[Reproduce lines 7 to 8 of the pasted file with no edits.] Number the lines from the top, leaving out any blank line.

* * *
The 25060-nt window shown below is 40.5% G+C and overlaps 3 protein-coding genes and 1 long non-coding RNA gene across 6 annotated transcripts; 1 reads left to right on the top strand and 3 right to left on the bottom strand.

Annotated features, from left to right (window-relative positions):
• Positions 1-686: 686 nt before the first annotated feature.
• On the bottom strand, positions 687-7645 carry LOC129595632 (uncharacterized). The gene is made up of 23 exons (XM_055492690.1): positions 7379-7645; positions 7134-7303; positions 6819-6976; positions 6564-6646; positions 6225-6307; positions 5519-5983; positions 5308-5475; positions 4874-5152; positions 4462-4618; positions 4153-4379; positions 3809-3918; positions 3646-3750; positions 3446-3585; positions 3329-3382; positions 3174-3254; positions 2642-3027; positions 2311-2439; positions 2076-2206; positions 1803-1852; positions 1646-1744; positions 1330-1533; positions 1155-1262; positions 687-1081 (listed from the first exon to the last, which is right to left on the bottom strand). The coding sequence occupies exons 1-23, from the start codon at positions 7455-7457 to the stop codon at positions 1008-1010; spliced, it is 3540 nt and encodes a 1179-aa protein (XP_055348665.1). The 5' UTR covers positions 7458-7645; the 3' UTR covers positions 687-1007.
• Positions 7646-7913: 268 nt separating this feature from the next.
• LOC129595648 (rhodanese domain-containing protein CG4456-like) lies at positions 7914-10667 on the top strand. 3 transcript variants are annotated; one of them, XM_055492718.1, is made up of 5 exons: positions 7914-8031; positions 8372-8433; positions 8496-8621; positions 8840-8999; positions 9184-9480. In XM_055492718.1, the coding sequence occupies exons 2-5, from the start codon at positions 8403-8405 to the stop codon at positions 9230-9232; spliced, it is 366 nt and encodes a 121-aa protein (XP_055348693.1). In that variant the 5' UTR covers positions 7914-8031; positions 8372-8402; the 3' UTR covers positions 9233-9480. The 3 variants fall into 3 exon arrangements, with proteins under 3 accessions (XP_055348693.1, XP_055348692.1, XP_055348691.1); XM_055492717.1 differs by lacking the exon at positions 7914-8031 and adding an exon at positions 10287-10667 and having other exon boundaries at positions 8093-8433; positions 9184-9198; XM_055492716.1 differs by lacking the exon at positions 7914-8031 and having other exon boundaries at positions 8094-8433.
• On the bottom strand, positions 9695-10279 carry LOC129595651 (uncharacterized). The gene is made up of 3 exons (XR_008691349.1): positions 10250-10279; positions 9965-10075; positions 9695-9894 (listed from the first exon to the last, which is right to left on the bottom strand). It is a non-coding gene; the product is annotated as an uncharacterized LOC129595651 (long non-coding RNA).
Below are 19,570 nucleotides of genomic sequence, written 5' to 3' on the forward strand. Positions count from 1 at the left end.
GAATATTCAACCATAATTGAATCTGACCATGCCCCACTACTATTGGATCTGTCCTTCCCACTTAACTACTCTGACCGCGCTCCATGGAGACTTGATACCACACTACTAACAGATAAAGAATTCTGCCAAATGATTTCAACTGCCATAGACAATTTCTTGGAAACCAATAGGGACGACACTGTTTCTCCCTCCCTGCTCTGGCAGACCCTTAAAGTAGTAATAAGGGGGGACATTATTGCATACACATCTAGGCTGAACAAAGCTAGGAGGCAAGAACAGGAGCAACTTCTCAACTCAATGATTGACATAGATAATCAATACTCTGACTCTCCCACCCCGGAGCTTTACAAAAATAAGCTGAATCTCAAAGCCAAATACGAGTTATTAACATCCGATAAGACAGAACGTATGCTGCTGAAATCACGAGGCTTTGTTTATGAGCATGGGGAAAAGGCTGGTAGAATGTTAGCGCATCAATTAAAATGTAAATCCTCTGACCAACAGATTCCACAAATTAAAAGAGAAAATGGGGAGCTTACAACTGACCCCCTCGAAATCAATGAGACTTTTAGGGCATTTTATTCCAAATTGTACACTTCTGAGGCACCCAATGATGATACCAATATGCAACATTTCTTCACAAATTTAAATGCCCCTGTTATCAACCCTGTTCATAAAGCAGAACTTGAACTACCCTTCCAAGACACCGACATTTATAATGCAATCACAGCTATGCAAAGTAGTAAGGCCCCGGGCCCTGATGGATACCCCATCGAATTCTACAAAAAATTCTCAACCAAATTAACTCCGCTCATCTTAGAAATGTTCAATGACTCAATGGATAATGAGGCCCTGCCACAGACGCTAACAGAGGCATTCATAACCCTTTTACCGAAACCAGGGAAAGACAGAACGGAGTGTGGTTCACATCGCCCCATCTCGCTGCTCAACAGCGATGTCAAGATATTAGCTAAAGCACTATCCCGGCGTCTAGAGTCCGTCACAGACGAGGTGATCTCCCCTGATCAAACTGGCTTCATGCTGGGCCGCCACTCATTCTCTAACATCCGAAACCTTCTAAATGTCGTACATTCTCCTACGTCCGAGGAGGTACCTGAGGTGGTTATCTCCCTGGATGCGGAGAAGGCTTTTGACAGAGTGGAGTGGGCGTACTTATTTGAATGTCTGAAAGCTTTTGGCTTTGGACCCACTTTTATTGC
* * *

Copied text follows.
• On the bottom strand, positions 9695-10279 carry LOC129595651 (uncharacterized). The gene is made up of 3 exons (XR_008691349.1): positions 10250-10279; positions 9965-10075; positions 9695-9894 (listed from the first exon to the last, which is right to left on the bottom strand). It is a non-coding gene; the product is annotated as an uncharacterized LOC129595651 (long non-coding RNA).
Below are 19,570 nucleotides of genomic sequence, written 5' to 3' on the forward strand. Positions count from 1 at the left end.